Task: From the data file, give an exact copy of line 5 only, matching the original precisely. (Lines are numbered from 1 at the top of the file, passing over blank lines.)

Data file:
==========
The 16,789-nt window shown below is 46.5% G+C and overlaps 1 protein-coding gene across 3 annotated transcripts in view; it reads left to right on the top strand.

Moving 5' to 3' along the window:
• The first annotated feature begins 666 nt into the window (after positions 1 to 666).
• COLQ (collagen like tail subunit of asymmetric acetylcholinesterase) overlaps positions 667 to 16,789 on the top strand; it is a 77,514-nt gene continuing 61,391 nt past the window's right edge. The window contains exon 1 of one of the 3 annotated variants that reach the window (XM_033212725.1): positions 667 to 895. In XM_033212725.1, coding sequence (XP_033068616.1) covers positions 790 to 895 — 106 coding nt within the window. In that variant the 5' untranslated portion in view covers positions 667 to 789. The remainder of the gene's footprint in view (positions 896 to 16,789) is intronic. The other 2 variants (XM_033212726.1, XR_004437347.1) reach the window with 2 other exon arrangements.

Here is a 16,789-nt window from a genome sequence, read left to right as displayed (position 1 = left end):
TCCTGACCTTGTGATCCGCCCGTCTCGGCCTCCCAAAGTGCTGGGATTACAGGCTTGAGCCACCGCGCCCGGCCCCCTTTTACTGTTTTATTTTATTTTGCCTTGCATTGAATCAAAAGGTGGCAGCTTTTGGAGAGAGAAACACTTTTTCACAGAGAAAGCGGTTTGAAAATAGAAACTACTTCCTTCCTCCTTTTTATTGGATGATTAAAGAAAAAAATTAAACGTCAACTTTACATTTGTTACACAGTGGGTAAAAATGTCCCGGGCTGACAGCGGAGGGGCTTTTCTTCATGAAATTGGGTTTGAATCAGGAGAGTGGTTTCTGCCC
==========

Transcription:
Here is a 16,789-nt window from a genome sequence, read left to right as displayed (position 1 = left end):